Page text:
Now let’s move on to the real question at hand, does laicization of even the worst offenders in any way guarantee the safety of children? I am not questioning the wisdom of the Church in laicizing these men, for her own sake, to remove the scandal caused to the laity and to avoid potential future law suits, but I am simply asking what such a process does to benefit the children themselves out there in our society. We are talking here about forceful laicization, against the will of the priest, for many of these men, like a lot of other former catholic priests, simply leave on their own without seeking laicization from the Church. But when any such men, men guilty of abusing children, leave the Church’s supervision, laicized or not, they do not suddenly become no threat to children, unless they are in prison. They simply become potential dangers to children for whom the Church is no longer responsible, at least legally responsible for their future conduct. From a legal and financial standpoint, their departure, legal or not, is a definite plus for the church. But exactly how does this separation from the Church and her responsibility to supervise her priests, even her defrocked but not laicized ministers, safeguard children in any way? They are now simply “out there,” totally devoid of any supervision by anyone, unless they are on criminal probation, and then only minimally as most communities are well aware today.

When the Vatican in the past would in some cases recommend other disciplines rather than simple laicization was it simply covering up for the Church or favoring the guilty priest? Or was it perhaps recommending a discipline that would have maintained at least some supervision of these men, for instance that they be carefully monitored to have no contact with youth, no exercise of public sacramental ministry, not even going out anywhere without a companion who would assure they got nowhere near youth. Interestingly this would have left the Church legally more vulnerable than simple laicization, that is, liable to further law suits if she failed to exercise this supervision diligently.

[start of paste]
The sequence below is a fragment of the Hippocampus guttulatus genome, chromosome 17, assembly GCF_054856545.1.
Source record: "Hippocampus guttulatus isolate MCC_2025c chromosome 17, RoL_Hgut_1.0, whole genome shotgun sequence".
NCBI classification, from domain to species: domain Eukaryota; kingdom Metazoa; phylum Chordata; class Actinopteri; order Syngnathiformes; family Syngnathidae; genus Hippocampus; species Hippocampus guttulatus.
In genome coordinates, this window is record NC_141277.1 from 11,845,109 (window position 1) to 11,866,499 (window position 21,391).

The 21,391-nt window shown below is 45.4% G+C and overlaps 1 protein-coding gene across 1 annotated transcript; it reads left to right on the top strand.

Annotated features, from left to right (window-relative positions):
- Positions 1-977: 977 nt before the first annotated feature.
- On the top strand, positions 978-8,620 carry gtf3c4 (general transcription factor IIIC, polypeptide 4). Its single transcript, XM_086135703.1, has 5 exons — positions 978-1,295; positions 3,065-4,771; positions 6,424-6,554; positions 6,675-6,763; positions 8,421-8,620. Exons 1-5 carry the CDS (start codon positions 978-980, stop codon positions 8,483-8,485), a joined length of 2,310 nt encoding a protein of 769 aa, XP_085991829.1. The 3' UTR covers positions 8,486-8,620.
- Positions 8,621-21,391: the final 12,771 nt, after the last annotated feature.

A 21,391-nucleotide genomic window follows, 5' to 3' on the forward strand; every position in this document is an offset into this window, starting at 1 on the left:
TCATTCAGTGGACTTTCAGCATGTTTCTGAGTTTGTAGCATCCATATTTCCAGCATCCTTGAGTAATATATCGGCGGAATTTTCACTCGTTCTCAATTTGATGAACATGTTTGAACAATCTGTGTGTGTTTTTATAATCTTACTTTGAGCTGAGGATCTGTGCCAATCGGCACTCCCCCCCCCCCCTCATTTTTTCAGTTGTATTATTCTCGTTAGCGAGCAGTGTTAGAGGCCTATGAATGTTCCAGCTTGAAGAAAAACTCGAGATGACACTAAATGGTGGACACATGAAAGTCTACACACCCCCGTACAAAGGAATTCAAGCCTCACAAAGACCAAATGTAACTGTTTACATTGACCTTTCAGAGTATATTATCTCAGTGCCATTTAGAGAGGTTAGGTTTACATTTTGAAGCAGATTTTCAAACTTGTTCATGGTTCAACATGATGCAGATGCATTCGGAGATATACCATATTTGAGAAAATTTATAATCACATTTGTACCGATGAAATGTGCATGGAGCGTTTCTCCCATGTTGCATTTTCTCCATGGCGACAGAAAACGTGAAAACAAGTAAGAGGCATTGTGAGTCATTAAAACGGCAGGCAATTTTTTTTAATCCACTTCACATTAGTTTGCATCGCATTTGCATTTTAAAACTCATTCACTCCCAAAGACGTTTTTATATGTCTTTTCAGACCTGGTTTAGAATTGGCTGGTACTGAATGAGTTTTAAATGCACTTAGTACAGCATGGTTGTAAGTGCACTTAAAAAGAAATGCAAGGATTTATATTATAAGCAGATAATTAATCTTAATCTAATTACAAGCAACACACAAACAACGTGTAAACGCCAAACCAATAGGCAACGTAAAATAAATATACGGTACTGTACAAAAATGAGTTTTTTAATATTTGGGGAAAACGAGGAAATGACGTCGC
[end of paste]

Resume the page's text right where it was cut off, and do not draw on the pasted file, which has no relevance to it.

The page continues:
Today, we hear calls for permanent electronic ankle monitors for such threats to the children of our society, a good idea, but it is questionable whether this will survive the courts and the costs of monitoring, given the numbers of such predators out there today. But the Church could do this without the state’s permission, and could do even more by providing a human monitor as well whenever such a priest left his place of residence, which could more easily be located far from children. Would such supervision not provide much greater safety to children than simply cutting such men loose, with no income, no insurance, no possibility of much of a livelihood as a sexual offender, and absolutely no supervision?

One of the ironies of the Jeff Anderson story is evidently that some time ago his own 8 year old daughter was abused by a psychological counselor who had been a Catholic priest but was either laicized or simply left the Church. If he was laicized, this process obviously did not protect his daughter from a predator, nor even prevent the former priest from becoming a child counselor. Would it not have been better, assuming the priest had been willing, for him to have
remained under Church discipline, assuming that he had a bishop who would do so rather than simply him being cut loose to eventually harm this little girl and who knows how many others?

I would think it would be the wiser thing today, for honest lawyers and victims, to insist that the Church, who accepted these men into the priesthood, take greater responsibility for their supervision now above all, and not simply void itself of all responsibility. The threat of further lawsuits would be formidable in maintaining strict oversight of such men as threats to children, and the threat of losing all benefits, income, insurance, pension, by any violation of the strict rules of supervision might better motivate at least some of these “defrocked” priests (deprived of all public ministry) to cooperate. In short, I understand why the Vatican may once have recommended this course in some cases, for those least likely to harm others if properly supervised.

What I don’t understand is why lawyers and the public are not insisting on this today. Take care of at least some of your own problems, Catholic Church. In fact, that is exactly what many families of victims were once asking for, just remove the priest from ministry and then supervise him carefully. They were interested in saving other children and they instinctively understood that it did more harm than good to simply throw these predators out into the public arena where they would have no one watching them or restraining them. It was only when they were ignored by Church officials that they turned to the courts.

But the question raised here is simply not being addressed at all by these lawyers or by the public who read these one sided attacks on the Church being fed to the press by these lawyers and by others who have their own agendas in undercutting and savaging the Church and her present leaders. Some reporters are likely just pawns who can’t see how they are being used. You have a good story line, just run with it until the public gets tired. Who cares any more in the world of journalism about serious investigation of the truth? Maybe the children who will not be helped by all this yellow journalism will some day.

R. M. Pilon